Friday, 11 April 2014

Plantations of Ulster book launch - and Scots-Irish research

From the Public Record Office of Northern Ireland (

PRONI would like to invite you to a special book launch relating to the Plantation of Ulster.

Plantation: Aspects of seventeenth-century Ulster, edited by Brendan Scott and John Dooher, is a new publication from the Ulster Historical Foundation. This collection of essays explores a number of themes relating to the Plantation, described by the editors as “an episode of critical importance in the history of Ireland, the legacy of which is still apparent today.”

The essays investigate a wonderful array of historical discoveries unearthed through recent research; from wider appreciation of the Gaelic Irish’s experiences, to the 1622 royal visitation of the Church of Ireland. The essays were penned by some of the finest historians on the Plantation, including Prof. Raymond Gillespie and Dr. William Roulston; and collectively intend to “challenge some preconceived notions and offer fresh thinking on aspects of this period.”

To mark the launch of this book, PRONI will host a lunchtime talk by Dr. Brendan Scott, one of the book’s editors and contributors. Dr. Scott will discuss common understanding of the Plantation's historical consequences, to demonstrate how this new publication will enhance awareness of an event which changed Ulster and Ireland forever.

Dr. Scott was educated at NUI Galway and has published and lectured extensively on the religion, culture and society of sixteenth and seventeenth century Ireland.

WHEN: Monday 12 May 2014
HOW MUCH: Admission is FREE but booking is essential. Please contact PRONI at or by telephone on (+44) 02890 534800 to reserve your place.

NB: the book is available from the UHF at, priced at £9.99.

COMMENT: I've previously purchased this book and have to say that I am thoroughly enjoying the essays contained within it. The Plantations was a period in Irish history of which I was previously not that interested - perhaps oddly for an Ulster born Protestant - but this was for the reasons that connecting to it seemed such an unattainable goal, and the fact that as an event of Irish history it has always seemed to attract such a lot of political baggage. I was also very conscious of the fact that the Plantations were only a part of that story, as many Scottish Presbyterian (and other) lines did not in fact become established in Ulster until well after this period, some in the 1700s and even later.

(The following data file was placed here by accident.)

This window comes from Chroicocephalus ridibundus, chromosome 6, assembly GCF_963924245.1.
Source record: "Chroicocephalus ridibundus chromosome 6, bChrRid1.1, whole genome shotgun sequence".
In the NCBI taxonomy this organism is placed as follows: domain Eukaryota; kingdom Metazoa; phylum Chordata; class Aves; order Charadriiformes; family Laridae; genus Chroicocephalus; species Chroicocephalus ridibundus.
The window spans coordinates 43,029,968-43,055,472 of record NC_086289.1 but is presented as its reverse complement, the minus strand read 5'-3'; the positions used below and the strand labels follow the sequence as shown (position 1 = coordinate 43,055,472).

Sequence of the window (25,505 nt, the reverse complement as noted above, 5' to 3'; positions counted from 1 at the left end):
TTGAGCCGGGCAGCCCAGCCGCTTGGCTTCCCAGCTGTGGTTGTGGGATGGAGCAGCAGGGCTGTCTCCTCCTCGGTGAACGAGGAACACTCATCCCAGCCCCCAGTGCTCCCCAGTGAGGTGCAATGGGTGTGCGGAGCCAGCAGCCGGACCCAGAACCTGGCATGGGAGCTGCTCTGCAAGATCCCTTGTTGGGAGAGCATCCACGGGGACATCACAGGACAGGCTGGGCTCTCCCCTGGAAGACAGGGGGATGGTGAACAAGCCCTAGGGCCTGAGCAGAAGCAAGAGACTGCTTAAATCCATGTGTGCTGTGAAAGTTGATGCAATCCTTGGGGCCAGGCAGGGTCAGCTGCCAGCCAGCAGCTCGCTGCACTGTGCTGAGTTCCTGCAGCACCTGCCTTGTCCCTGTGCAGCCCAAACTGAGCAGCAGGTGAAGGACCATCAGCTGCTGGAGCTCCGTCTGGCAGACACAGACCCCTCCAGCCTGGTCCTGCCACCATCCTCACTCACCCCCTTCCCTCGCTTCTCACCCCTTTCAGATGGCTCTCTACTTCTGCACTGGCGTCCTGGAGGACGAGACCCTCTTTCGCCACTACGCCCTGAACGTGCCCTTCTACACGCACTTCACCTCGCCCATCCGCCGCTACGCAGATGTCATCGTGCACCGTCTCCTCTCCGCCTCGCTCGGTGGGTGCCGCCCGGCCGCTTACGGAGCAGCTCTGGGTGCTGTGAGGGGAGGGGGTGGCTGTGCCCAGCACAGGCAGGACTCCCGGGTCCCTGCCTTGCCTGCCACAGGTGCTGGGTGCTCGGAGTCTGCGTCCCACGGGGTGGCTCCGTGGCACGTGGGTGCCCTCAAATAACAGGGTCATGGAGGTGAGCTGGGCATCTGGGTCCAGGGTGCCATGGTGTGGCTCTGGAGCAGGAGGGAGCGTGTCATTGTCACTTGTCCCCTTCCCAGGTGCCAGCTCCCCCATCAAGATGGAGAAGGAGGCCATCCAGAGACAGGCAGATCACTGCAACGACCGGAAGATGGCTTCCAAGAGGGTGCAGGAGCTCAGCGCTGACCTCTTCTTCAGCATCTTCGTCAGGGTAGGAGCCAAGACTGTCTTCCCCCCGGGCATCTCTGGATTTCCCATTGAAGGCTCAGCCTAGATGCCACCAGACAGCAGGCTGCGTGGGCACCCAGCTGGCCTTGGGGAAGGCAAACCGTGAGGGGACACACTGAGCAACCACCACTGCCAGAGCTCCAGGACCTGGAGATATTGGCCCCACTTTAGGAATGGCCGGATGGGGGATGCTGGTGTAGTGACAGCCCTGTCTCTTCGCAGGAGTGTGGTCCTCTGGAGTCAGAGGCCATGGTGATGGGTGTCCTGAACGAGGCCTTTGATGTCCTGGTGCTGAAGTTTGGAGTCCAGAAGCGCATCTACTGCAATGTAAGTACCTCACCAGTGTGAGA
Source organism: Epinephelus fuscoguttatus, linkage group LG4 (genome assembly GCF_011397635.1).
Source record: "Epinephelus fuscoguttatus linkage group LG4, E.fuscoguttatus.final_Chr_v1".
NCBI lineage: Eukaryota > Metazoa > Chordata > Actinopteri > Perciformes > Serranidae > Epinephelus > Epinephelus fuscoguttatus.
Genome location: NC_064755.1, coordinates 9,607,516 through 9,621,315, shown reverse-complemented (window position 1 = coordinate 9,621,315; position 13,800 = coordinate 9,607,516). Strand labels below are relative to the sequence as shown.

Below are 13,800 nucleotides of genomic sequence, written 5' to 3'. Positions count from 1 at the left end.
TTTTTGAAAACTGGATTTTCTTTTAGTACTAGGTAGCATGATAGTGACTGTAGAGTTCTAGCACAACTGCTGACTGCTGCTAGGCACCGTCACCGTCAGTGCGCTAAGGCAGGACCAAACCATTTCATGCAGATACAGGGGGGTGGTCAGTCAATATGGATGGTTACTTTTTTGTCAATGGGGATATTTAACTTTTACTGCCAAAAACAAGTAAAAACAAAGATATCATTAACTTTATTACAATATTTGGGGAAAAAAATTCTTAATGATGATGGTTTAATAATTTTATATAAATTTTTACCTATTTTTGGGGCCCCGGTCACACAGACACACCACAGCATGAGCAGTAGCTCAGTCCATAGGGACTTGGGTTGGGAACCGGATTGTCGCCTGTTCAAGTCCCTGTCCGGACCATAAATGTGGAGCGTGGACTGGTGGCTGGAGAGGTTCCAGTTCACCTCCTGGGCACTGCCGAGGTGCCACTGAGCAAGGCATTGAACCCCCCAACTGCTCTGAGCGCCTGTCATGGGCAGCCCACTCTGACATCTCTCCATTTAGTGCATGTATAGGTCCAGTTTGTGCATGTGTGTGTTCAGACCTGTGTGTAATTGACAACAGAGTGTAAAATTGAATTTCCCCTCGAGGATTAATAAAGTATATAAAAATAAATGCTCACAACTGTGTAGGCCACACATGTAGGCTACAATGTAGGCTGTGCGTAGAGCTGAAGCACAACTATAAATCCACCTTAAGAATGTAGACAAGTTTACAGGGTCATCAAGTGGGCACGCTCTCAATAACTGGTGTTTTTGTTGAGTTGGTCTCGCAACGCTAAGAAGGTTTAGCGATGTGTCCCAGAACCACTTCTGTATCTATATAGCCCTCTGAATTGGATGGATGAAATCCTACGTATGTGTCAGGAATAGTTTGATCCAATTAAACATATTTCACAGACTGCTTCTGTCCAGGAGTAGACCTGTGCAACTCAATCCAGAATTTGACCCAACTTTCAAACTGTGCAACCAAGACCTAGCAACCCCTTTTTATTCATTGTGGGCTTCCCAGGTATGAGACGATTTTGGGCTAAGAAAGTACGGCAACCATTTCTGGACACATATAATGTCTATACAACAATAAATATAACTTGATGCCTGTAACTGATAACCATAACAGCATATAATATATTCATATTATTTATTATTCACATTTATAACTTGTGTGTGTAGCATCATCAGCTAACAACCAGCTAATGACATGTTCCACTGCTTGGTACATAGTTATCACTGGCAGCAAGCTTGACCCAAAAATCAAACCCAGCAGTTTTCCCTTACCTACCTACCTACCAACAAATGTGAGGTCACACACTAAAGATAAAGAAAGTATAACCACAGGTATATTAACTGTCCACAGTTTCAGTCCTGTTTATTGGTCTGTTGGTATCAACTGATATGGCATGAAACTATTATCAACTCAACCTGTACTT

However, over the last year or so the Irish end of my tree has been utterly transformed, thanks to both new resources appearing online and several trips made over to Belfast to visit PRONI to carry out research. I now have several lines traced back to the 1700s, and that unattainable goal is increasingly seeming like something that I may have just a bit of a chance in reaching. As such, another book that I am finding immensely useful just now is William Roulston's Researching Scots-Irish Ancestors: The Essential Genealogical Guide to early Modern Ulster, 1600-1800. For example, amongst the lists of resources he quotes is a published tenants list from Islandmagee which appeared in the Belfast Newsletter in the late 18th century, and having consulted that I can find no mention of my Montgomery lines there at all (they held farmland there throughout the 19th century). This now has me asking some interesting new questions about their story on the County Antrim located peninsula, with new records to target in estate papers collections. William's book can also be purchased from the Ulster Historical Foundation also, through its bookshop at,  and for just £11.99 (there's an ebook edition available for £4.99). NB: William has also contributed an essay on the archaeological make-up of an Ulster manor in the above Plantations book.

(With thanks to Garth Stewart at PRONI)


Time to find your inner Irish...! All the best online Irish genealogy resources can be found through my book Tracing Your Irish Family History on the Internet - in print and ebook formats. "Very useful, makes me wish I was Irish!" - Saint Patrick, patron saint.

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